Representative Stone said there are two locally owned and operated career and technical schools in his district that work with the school system on scheduling students for classes.  He said Allen County, which is in his district, received a $250,000 grant from local industry to establish a maintenance program in its school.  Representative Stone asked what obstacles or challenges would prevent site-based councils or local school boards from accepting the courses as credit.  Mr. Marks said he believes many of the site-based councils are concerned that they would be unable to meet the highly qualified educator requirements in NCLB, so therefore it is a lack of communication and understanding of the issue.


Representative Webb-Edgington asked if any staff from technical education is participating in the Senate Bill 1 curriculum workgroups.  Mr. Marks said that no one from Ky Tech or his office has been assigned to the workgroups although KDE’s technical education staff is participating.  Representative Webb-Edgington said that since there are three entities involved, she could see the challenges in coordinating technical education and representatives from each should be participating in Senate Bill 1 workgroups.  She said that streamlining the bureaucracy may help resolve some of the issues.  She said there is a great need in the Northern Kentucky area for trained health service workers and interested students are being turned away in the Boone County technical system because of insufficient funding. 


Senator Givens asked Mr. Marks if he would describe what makes a program stellar in difficult financial times.  Mr. Marks said a good program results from good teachers, a good relationship between the administrator and industry representatives, and active community involvement.  Senator Givens said often times increased funding does not resolve problems if good staff and good working relationships do not exist.  He said he is aware that one of the centers in his area was sharing physical resources with local industry to train students after regular work shifts end and asked if that is being pursued across the state.  Mr. Marks said previously KY Tech served both high school students and adults but that KCTCS now provides training for adults, although in some communities training is provided by KY Tech in industry settings because there are no KCTCS facilities in close proximity.  He said KY Tech still works with Bluegrass State Skills but does not become involved with other entities providing technical training.    


Representative Rader asked what role KY Tech has in the Eastern Kentucky Concentrated Employment Program (EKCEP), a federally funded program that provides training in nursing or other occupations for dislocated workers.  Mr. Marks responded that KY Tech is not involved with the program, but he would be willing to contact them to see if a partnership could be developed and would keep Representative Rader informed of any discussions.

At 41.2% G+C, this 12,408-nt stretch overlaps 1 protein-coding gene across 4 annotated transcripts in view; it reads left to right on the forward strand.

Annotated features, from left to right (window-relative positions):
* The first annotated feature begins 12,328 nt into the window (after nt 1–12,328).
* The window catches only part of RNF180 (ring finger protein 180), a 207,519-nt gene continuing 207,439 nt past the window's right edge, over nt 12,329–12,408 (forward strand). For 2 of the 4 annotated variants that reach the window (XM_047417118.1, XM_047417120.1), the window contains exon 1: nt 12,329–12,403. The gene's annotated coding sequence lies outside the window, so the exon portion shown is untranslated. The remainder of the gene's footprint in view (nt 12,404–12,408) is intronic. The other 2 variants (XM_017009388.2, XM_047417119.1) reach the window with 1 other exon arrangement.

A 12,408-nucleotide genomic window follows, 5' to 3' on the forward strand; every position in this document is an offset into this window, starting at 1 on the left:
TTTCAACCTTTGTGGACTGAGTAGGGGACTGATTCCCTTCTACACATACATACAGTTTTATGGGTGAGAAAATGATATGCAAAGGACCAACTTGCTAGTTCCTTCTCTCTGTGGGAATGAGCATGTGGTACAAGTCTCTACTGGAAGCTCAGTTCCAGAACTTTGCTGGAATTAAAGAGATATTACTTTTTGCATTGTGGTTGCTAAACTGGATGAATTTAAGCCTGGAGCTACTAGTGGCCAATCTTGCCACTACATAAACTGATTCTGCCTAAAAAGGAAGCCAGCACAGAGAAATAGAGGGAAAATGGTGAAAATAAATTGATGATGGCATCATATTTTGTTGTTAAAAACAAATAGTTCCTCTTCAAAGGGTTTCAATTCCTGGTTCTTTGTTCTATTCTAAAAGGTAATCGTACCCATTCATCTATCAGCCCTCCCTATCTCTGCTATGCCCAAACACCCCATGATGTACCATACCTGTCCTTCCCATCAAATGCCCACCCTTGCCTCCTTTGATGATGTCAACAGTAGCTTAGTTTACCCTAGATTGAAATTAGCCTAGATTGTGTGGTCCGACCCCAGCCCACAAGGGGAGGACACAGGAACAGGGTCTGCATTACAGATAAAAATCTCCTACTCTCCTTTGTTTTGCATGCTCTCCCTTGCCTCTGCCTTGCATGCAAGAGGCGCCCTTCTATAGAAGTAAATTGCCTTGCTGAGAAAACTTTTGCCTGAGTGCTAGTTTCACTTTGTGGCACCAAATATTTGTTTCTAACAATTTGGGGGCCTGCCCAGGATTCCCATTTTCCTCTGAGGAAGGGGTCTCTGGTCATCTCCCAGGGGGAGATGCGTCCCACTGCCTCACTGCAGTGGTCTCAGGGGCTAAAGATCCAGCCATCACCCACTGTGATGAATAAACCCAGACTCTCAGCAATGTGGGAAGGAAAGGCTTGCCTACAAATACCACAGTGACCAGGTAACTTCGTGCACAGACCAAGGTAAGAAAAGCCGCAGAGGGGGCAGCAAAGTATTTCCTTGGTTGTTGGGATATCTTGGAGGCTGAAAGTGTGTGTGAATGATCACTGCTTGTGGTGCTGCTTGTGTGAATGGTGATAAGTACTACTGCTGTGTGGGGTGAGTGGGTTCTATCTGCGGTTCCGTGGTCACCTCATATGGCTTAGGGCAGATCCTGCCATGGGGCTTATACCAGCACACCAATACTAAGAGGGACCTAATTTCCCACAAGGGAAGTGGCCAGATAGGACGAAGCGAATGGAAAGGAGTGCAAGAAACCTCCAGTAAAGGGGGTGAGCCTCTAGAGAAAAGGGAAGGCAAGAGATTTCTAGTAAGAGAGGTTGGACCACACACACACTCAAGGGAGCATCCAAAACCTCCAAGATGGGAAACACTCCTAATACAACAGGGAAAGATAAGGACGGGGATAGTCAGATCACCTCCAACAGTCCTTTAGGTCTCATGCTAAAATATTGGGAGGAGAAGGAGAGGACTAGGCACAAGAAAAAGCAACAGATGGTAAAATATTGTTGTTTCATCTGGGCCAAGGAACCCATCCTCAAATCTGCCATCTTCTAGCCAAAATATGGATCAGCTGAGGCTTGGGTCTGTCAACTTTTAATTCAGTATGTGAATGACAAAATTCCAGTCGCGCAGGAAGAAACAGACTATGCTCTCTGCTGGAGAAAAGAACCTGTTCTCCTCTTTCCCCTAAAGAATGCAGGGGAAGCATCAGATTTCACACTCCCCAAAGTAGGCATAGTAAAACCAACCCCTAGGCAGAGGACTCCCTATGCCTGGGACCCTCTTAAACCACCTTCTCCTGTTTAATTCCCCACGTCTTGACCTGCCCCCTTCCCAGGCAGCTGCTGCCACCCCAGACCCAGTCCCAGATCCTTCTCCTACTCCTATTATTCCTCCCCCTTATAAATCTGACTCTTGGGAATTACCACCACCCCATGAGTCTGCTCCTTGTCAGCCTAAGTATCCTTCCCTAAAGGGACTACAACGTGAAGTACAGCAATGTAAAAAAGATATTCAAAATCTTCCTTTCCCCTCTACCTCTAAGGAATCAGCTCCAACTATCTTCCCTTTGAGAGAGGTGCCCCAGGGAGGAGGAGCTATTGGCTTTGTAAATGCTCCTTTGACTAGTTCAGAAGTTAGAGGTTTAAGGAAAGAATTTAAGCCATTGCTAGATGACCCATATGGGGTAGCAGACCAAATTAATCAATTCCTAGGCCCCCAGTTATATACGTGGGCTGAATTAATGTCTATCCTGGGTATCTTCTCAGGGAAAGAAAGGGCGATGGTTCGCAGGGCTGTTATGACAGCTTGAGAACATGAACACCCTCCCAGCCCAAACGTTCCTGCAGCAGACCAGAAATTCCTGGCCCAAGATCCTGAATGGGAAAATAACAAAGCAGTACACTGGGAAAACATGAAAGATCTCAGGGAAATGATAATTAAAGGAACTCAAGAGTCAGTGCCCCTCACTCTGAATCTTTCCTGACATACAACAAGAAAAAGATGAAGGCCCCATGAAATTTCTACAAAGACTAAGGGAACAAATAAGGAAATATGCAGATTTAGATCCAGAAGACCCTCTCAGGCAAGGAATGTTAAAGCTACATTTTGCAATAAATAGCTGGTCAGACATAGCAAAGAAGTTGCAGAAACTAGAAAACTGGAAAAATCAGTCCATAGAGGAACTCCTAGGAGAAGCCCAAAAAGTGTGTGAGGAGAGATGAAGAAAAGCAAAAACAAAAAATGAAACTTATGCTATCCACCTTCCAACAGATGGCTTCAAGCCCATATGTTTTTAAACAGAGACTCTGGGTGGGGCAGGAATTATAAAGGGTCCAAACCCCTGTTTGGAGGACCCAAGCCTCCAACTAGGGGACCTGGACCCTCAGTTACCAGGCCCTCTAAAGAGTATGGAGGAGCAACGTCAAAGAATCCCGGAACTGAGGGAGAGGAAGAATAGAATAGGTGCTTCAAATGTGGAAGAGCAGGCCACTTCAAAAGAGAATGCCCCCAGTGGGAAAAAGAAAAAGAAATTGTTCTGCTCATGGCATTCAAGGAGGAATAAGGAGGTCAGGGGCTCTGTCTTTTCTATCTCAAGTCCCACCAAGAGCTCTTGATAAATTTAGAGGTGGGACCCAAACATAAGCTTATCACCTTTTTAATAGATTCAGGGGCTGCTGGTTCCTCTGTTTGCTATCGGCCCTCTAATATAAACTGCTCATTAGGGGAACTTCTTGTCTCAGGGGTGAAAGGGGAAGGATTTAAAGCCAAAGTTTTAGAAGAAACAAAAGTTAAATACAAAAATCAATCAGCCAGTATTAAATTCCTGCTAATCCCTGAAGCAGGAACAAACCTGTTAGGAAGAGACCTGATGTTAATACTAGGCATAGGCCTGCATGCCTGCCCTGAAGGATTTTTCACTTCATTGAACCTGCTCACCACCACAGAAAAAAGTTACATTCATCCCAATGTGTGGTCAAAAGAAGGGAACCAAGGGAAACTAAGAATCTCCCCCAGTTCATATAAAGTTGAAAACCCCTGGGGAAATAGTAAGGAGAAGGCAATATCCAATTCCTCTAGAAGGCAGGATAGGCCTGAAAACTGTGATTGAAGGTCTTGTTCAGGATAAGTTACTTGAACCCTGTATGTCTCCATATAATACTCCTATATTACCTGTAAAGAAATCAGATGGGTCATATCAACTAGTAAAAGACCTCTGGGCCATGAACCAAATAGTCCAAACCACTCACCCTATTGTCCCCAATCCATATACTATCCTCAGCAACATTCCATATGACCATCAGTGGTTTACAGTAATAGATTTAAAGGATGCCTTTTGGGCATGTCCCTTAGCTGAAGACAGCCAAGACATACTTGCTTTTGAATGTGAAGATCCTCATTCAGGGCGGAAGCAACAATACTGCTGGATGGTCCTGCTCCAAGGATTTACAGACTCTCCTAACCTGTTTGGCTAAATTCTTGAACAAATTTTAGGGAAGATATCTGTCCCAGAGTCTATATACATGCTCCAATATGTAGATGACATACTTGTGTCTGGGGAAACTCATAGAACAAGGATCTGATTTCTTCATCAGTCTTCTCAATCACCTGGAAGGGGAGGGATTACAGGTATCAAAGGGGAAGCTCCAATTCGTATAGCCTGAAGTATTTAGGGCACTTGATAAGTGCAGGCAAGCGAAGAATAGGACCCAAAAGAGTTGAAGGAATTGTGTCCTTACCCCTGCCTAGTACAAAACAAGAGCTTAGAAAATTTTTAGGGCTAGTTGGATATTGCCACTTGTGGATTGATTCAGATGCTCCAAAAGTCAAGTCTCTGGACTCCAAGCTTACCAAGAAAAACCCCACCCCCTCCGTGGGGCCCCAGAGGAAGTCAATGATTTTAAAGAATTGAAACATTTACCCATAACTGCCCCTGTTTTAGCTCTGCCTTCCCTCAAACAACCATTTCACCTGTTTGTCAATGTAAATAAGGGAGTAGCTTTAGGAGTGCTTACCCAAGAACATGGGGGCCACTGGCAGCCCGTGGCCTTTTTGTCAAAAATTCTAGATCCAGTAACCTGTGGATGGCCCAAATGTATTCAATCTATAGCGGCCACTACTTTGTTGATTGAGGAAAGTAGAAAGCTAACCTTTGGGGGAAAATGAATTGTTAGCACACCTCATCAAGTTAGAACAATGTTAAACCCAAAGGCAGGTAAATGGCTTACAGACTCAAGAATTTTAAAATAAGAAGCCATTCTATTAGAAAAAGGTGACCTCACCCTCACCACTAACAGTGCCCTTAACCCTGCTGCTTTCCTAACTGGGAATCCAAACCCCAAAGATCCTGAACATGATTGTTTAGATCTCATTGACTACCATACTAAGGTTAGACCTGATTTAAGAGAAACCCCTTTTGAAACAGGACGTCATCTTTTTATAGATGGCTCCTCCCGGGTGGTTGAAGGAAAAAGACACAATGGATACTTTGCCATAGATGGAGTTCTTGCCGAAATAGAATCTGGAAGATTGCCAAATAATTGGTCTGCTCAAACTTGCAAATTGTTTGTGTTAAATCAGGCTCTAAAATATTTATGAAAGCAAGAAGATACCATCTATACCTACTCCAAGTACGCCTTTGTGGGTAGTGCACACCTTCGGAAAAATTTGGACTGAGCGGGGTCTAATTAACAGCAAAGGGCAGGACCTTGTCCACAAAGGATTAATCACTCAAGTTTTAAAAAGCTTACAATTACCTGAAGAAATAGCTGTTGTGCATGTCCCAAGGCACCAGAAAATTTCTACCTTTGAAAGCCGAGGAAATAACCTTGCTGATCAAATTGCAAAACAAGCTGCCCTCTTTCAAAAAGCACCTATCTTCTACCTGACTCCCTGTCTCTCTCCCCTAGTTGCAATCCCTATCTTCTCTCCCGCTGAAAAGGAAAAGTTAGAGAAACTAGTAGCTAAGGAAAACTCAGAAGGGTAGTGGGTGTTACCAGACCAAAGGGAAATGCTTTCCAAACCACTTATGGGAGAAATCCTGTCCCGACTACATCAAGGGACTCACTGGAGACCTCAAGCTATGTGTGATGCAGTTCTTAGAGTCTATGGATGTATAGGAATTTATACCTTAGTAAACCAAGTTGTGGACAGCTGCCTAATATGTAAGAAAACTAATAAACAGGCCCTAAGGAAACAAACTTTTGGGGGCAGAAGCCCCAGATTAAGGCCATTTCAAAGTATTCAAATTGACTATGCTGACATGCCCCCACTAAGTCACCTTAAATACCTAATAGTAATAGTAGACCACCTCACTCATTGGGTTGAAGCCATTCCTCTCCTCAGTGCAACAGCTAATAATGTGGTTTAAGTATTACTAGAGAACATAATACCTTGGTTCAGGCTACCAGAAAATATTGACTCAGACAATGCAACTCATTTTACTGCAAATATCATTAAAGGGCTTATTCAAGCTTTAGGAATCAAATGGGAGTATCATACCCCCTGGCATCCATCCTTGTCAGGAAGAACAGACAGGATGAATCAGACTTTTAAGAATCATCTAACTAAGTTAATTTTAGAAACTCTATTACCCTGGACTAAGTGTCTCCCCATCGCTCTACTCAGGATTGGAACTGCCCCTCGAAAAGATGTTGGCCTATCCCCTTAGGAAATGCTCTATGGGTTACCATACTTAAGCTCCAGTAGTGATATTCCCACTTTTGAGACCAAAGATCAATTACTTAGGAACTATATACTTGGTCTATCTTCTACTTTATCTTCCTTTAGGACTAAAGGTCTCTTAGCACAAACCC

Representative Stevens said that he has always supported technical education but could recall the difficulties in transporting students to the facilities, that the classes were only offered to juniors and seniors, and that a stigma was always attached to any student wanting to pursue a career in technical fields, although many of those same students became highly paid skilled workers.  Mr. Marks said some of those issues and stigma still remain.  He said that a program will be aired on Kentucky Educational Television (KET) promoting the importance of career and technical education in Kentucky for students who do not plan to attend college. 


Senator McGaha asked about trends related to demand for classes, to which Mr. Marks replied that there is a tremendous demand for more classes.  He said even though some centers are not at capacity because they are required to accommodate a percentage of students for each school they serve, most centers cannot accommodate the number of students wanting to enroll.  Senator McGaha asked how much funding is needed to meet the increasing demand.  Mr. Marks said almost all of the centers need to be remodeled and 10 or 15 more facilities are needed in order to add another hundred programs.  Senator McGaha recommended that legislators review the impressive assessment program used by KY Tech.  He said he agrees with the concept that each student should know the relevance of being asked to learn any subject.  He said that increasing the mandatory school attendance age will not be effective until more programs such as those offered by KY Tech can be fully funded to help educate students.  


Representative Graham described a conflict that exists in his district which results in the independent school district not being allowed to provide technical education to its students and he asked if similar situations are occurring in other parts of the state.  He asked if assistance could be provided to help alleviate such a situation.  Mr. Marks said Franklin County’s technical school is not part of the KY Tech system but he would be glad to support KDE in any way possible to help resolve the issue.  He said Franklin County’s technical school is very good and would benefit all students who attend it.